110 MIN2007 AUG 21
Comments
Lecture 21: Alloys, Mixing, and Phase Separation

Latest Episodes

Lecture 4: Partition Function and Thermodynamic Identity

Boltzmann Factor, Partition Function and how to calculate everything else from it. Live near lakes because they have a high heat capacity. Energy and Heat Capacity of a two state system, Definition of a reversible process, Definition of pressure, The Thermodynamic Identity, Thermodynamically Conjugate variables. Digressions: Is toasting bread a reversible process? Do microwaves get water hotter than other heating methods? Lecture 4 Audio

82 MIN2007 SEP 10
Comments
Lecture 4: Partition Function and Thermodynamic Identity

Lecture 5: Free Energy and Maxwell Relations

Helmholtz Free Energy is the right energy to use when temperature and volume are used as control variables. Free Energy and the Partition Function. Maxwell Relations -- you can derive them all. Legendre Transforms. Ideal Gas. Quantum Concentration. Why some slow processes are still irreversible, as with toast and frogs. Lecture Audio

86 MIN2007 SEP 10
Comments
Lecture 5: Free Energy and Maxwell Relations

Lecture 6: Ideal Gas Law, Planck Blackbody Radiation

Deriving the ideal gas law. Equipartition Theorem. Entropy of Mixing. Hot things glow -- or how night vision goggles work (Planck blackbody radiation). Analyzing star spectra. Class discussions: Mixing 2 colors of Kool-Aid, and how to make heavy Kool-Aid out of deuterated water. Why deuterated water can extend the snow skiing season, but is unfortunately toxic. Lecture Audio

102 MIN2007 SEP 10
Comments
Lecture 6: Ideal Gas Law, Planck Blackbody Radiation

Lecture 2: Multiplicity Function

Why is the most probable configuration important? Multiplicity Function is a gaussian in the two-state system. Weighted averages. Introduction to partition function. Lecture 2 Audio

100 MIN2007 SEP 10
Comments
Lecture 2: Multiplicity Function

Final Review 2

This is a final review for the last 1/4 of the course. This is a very short lecture, because we had a field trip to go see the prestigious Bagwell Lecture given by Purdue's very own Prof. Albert Overhauser of the world-famous Overhauser Effect. Lecture Audio

49 MIN2007 AUG 21
Comments
Final Review 2

Final Review 1

This is a final review for the first 3/4 of the course. Lecture Audio

101 MIN2007 AUG 21
Comments
Final Review 1

Lecture 24: Fluctuation-Dissipation Theorem

We finish two more examples of the Fluctuation-Dissipation Theorem. This is a theorem that pops up everywhere! It means that the very same microscopic processes responsible for establishing thermal equilibrium are the same microscopic processes that cause resistance in metals, drag in fluids, and other types of dissipation. We discuss thermal noise in resistors (also known as Johnson noise or Nyquist noise), and demonstrate the fluctuation-dissipation theorem in this system. We also derive the magnetic susceptibility of a collection of free spins in a magnetic field. It turns out (due to the fluctuation dissipation theorem, of course) that the higher the amount of thermal fluctuations in the system at thermal equilibrium, the easier it is to magnetize the system. Lecture Audio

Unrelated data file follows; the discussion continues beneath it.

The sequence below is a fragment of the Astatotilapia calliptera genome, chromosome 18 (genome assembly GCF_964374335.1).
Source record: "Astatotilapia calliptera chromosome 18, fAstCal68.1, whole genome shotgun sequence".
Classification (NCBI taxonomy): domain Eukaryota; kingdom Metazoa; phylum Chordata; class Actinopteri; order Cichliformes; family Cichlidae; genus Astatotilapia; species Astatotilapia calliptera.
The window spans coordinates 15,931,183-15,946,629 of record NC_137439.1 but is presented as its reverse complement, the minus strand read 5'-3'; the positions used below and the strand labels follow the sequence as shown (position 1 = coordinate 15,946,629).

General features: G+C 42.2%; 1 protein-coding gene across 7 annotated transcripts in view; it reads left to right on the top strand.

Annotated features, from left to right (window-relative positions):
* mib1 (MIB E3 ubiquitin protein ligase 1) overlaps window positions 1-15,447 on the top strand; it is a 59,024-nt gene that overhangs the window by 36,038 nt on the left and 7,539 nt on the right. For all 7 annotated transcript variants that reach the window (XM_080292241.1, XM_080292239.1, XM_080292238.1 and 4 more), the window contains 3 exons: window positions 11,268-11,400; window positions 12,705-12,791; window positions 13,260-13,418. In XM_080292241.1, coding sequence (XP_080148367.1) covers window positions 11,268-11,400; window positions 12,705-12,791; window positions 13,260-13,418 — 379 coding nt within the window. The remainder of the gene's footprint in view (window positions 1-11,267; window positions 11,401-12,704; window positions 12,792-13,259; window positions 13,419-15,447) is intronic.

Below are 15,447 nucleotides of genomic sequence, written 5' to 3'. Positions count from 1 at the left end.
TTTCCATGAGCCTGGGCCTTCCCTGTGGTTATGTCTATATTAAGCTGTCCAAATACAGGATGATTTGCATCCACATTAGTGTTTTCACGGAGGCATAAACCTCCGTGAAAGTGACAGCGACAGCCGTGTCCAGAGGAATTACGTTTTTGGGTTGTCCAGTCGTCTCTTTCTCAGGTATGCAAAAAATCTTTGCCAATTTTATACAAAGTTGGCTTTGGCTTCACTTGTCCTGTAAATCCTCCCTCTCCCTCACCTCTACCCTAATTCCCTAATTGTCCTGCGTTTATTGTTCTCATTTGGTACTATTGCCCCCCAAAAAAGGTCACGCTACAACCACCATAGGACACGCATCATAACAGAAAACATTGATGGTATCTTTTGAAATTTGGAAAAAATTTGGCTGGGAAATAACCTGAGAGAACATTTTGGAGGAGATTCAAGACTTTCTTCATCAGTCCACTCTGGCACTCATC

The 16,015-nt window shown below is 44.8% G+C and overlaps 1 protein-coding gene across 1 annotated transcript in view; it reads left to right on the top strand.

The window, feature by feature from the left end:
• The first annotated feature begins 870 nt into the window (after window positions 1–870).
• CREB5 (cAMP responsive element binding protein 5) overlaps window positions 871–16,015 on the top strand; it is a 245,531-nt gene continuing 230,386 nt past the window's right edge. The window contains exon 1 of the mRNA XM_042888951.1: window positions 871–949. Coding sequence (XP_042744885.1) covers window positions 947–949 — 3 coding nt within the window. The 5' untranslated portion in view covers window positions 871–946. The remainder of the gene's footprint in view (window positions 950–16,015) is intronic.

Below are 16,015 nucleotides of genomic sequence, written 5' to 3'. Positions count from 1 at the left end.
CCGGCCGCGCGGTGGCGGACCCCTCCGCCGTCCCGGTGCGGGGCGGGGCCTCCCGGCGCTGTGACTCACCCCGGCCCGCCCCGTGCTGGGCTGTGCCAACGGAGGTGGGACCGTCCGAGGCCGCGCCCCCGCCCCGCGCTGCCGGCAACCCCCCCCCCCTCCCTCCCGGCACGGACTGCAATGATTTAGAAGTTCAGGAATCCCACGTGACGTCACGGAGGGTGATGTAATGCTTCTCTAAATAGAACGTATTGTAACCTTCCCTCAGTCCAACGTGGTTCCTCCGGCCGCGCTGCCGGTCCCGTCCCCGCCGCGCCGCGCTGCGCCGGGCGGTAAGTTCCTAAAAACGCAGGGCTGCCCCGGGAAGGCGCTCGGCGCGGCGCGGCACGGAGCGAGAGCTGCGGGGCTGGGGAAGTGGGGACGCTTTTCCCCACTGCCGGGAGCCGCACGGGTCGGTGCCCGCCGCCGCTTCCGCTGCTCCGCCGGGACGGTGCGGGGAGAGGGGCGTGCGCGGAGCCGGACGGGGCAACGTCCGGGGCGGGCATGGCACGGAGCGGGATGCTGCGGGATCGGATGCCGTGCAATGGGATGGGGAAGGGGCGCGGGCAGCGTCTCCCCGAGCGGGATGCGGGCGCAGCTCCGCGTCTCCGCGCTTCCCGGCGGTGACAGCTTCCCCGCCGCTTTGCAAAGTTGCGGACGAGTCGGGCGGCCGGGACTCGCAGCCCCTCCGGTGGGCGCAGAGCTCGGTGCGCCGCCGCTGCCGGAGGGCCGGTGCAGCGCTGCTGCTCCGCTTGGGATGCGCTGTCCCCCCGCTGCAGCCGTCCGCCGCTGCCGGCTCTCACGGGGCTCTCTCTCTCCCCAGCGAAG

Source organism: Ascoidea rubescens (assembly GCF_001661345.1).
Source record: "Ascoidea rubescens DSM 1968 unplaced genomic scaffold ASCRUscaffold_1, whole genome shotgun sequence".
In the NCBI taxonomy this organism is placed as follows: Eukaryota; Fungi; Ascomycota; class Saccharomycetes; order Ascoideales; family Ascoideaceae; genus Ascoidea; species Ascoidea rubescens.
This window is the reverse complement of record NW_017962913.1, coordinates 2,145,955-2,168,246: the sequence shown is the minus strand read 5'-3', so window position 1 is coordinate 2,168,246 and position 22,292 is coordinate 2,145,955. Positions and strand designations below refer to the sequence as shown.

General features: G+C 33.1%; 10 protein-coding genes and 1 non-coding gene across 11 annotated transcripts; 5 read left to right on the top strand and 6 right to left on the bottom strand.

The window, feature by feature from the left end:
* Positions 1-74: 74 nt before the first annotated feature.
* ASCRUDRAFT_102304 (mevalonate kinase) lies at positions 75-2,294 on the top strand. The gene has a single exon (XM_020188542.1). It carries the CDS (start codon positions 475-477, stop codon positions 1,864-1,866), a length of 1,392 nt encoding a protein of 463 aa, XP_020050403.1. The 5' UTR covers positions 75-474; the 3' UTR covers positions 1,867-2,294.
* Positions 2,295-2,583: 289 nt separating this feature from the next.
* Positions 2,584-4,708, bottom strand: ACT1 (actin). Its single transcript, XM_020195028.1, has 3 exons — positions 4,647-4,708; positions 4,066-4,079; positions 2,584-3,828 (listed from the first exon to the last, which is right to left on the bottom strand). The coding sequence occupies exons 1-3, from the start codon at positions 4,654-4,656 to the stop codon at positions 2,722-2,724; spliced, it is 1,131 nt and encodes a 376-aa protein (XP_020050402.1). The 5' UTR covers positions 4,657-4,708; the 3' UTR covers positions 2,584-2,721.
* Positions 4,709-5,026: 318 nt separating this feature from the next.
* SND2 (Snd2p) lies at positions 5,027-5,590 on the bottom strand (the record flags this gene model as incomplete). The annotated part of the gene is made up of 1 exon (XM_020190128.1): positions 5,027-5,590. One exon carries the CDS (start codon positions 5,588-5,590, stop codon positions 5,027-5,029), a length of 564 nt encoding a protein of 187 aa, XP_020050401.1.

101 MIN2007 AUG 21
Comments
Lecture 24: Fluctuation-Dissipation Theorem

Lecture23: Brownian Motion and Diffusion

Brownian motion was discovered by a botanist named Brown, when he looked at water under a microscope, and observed pollen grains "jiggling" about in it. Einstein eventually explained it as due to the random collisions the pollen grain experienced from the water molecules. We compare the pollen grain to a drunk person walking home, and calculate how far the pollen grain can get by this type of diffusion. We also introduce the fluctuation-dissipation theorem, a far-reaching principle in advanced statistical mechanics that says that the microscopic thermal fluctuations in a system are the same microscopic processes that are responsible for things like drag, viscosity, and electrical resistance. (Why is that so cool? Because it means you can predict nonequilibrium properties -- those in the presence of an applied field like voltage -- to equilibrium properties like thermal fluctuations.) We also derive Fick's law of diffusion -- particles diffuse away from high concentrations. Go figure...

109 MIN2007 AUG 21
Comments
Lecture23: Brownian Motion and Diffusion

Lecture 22: Nucleation in First Order (Abrupt) Phase Transitions

Supercooling Demonstration (thanks to special guest Prof. Ken Ritchie): Put filtered water in a plastic bottle in your freezer for, say, 4 hours. Now, carefully remove it from the freezer, and shake the bottle vigorously. We did this, and saw ice crystals begin to slowly form in the water, because the liquid water was supercooled, and the ice phase was technically more stable. (Some crystals even resembled snowflakes, and grew larger as they floated to the top.) You may have to experiment with how long you leave the bottle in the freezer. Too short a time, and nothing happens. If you freeze the bottle longer, a vigorous shake will turn the whole bottle white as crystals form everywhere. Too long, and it will all freeze in the freezer. Do try this at home! Today we discuss nucleation in first order (abrupt) phase transitions. The ice crystals in our supercooled bottle of water formed through nucleation -- tiny ice crystals grew larger over time. The arctic cod is a supercooled fish, ...

106 MIN2007 AUG 21
Comments
Lecture 22: Nucleation in First Order (Abrupt) Phase Transitions

Lecture 21: Alloys, Mixing, and Phase Separation

Oil and water -- they don't mix. Or do they? Due to the entropy of mixing, any tiny amount of impurity is highly favored entropically. This means that in general, you can get a small amount of a substance to mix into another. But take that too far, and they no longer mix, but "phase separate" into 2 different concentrations. We discuss this from the following perspectives: energy, entropy, and free energy. Examples: binary alloy with interactions, and a mixture of He3 (fermions) and He4 (bosons). Class discussion: Can you get oil and water to mix if you heat them in a pressure cooker? Lecture Audio

110 MIN2007 AUG 21
Comments
Lecture 21: Alloys, Mixing, and Phase Separation